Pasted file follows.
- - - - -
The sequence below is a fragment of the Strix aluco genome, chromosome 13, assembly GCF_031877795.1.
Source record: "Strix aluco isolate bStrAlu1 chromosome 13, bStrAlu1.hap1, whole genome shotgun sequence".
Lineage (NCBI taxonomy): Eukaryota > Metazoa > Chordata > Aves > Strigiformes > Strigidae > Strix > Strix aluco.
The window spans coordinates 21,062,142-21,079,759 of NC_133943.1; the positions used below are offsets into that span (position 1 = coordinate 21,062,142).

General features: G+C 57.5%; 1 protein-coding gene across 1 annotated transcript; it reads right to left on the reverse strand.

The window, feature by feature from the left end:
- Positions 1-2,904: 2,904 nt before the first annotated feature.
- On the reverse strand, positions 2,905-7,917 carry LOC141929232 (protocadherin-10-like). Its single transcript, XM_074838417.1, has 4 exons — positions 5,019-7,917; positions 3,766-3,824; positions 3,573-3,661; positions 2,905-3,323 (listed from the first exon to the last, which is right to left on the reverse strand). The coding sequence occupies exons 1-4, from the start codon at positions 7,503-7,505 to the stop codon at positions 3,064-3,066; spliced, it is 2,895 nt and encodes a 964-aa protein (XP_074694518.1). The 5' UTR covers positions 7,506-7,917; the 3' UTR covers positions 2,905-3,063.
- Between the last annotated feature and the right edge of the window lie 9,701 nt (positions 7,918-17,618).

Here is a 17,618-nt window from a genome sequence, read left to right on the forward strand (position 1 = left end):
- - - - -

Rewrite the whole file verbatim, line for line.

The sequence below is a fragment of the Strix aluco genome, chromosome 13, assembly GCF_031877795.1.
Source record: "Strix aluco isolate bStrAlu1 chromosome 13, bStrAlu1.hap1, whole genome shotgun sequence".
Lineage (NCBI taxonomy): Eukaryota > Metazoa > Chordata > Aves > Strigiformes > Strigidae > Strix > Strix aluco.
The window spans coordinates 21,062,142-21,079,759 of NC_133943.1; the positions used below are offsets into that span (position 1 = coordinate 21,062,142).

General features: G+C 57.5%; 1 protein-coding gene across 1 annotated transcript; it reads right to left on the reverse strand.

The window, feature by feature from the left end:
- Positions 1-2,904: 2,904 nt before the first annotated feature.
- On the reverse strand, positions 2,905-7,917 carry LOC141929232 (protocadherin-10-like). Its single transcript, XM_074838417.1, has 4 exons — positions 5,019-7,917; positions 3,766-3,824; positions 3,573-3,661; positions 2,905-3,323 (listed from the first exon to the last, which is right to left on the reverse strand). The coding sequence occupies exons 1-4, from the start codon at positions 7,503-7,505 to the stop codon at positions 3,064-3,066; spliced, it is 2,895 nt and encodes a 964-aa protein (XP_074694518.1). The 5' UTR covers positions 7,506-7,917; the 3' UTR covers positions 2,905-3,063.
- Between the last annotated feature and the right edge of the window lie 9,701 nt (positions 7,918-17,618).

Here is a 17,618-nt window from a genome sequence, read left to right on the forward strand (position 1 = left end):